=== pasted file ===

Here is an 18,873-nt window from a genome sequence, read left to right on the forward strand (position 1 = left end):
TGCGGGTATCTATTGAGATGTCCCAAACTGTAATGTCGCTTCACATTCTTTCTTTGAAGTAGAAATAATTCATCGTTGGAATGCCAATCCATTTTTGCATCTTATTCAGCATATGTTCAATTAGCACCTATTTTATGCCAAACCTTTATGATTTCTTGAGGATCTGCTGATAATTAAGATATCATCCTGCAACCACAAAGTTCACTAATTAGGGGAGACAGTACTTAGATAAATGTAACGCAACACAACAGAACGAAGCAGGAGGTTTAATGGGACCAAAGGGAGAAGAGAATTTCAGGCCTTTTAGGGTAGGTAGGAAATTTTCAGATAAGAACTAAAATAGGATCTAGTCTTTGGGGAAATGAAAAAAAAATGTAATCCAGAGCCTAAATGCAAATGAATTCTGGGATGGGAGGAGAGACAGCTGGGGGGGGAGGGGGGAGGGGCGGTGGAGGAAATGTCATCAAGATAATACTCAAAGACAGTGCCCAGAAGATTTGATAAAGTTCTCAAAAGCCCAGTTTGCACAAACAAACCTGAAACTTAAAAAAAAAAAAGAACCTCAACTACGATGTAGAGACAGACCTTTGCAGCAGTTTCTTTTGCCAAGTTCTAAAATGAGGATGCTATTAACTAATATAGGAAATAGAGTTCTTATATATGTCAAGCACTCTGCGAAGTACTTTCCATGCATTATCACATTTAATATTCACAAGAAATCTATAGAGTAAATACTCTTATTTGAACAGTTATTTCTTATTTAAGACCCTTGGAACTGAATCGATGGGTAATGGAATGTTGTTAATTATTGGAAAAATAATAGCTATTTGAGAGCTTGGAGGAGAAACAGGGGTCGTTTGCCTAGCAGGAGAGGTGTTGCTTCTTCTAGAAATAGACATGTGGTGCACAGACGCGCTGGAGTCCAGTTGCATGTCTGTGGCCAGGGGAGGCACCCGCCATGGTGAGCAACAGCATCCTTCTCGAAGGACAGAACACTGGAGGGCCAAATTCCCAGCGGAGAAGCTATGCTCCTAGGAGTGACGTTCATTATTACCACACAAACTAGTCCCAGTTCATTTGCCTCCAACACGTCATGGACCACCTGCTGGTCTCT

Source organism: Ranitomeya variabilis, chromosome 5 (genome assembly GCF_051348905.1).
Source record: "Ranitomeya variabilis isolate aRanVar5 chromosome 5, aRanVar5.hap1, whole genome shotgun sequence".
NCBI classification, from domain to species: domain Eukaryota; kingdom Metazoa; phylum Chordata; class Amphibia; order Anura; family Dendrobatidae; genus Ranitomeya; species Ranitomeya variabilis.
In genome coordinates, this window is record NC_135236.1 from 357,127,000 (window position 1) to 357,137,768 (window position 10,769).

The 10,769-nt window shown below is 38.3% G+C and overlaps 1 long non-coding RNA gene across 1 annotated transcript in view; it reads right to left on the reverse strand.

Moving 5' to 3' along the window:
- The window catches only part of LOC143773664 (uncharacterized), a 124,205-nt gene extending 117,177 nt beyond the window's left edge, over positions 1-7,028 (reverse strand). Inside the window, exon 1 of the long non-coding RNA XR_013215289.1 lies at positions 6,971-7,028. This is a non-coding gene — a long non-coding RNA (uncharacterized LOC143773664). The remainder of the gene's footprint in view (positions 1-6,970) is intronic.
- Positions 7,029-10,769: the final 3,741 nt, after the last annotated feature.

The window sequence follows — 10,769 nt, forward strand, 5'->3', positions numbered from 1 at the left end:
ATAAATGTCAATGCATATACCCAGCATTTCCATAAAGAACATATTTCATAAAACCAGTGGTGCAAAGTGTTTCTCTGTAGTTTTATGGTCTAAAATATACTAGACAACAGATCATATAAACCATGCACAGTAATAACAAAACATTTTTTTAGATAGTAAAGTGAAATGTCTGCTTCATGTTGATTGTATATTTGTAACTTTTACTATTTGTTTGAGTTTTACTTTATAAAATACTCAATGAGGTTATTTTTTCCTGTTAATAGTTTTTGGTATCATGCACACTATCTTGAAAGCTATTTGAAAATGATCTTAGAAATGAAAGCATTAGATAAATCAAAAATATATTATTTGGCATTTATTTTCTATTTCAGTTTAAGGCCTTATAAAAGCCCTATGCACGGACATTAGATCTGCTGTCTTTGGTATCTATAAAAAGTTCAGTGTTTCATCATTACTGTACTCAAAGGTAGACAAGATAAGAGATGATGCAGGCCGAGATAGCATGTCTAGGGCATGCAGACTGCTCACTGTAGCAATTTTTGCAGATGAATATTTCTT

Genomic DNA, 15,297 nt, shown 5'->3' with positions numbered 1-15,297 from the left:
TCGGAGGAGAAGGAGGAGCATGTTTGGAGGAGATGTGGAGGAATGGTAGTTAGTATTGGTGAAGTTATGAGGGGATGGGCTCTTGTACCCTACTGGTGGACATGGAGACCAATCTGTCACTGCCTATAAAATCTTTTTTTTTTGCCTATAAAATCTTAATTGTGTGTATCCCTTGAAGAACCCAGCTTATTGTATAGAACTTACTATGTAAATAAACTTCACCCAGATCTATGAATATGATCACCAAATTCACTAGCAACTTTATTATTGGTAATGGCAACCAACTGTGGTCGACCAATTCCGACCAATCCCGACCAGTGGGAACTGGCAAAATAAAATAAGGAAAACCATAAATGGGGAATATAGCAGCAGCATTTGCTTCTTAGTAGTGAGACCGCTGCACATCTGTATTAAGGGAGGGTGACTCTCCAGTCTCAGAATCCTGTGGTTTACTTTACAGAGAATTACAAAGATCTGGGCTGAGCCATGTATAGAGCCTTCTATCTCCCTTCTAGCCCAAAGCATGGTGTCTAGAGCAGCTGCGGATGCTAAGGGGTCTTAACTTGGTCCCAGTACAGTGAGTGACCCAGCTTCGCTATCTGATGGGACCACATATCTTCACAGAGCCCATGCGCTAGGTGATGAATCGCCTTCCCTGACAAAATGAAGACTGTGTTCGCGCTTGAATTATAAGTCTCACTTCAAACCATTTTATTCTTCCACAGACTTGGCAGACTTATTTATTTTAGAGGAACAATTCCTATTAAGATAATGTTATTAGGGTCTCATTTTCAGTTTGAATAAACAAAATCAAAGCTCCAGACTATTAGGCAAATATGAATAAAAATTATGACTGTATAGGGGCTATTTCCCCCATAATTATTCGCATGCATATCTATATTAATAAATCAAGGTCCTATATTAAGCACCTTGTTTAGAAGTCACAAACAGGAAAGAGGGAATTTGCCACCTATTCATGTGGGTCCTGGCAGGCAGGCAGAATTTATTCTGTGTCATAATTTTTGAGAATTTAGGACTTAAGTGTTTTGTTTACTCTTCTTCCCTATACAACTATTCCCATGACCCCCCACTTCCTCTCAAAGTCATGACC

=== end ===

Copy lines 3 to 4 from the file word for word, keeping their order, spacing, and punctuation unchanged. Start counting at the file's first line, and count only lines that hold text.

Source organism: Ranitomeya variabilis, chromosome 5 (genome assembly GCF_051348905.1).
Source record: "Ranitomeya variabilis isolate aRanVar5 chromosome 5, aRanVar5.hap1, whole genome shotgun sequence".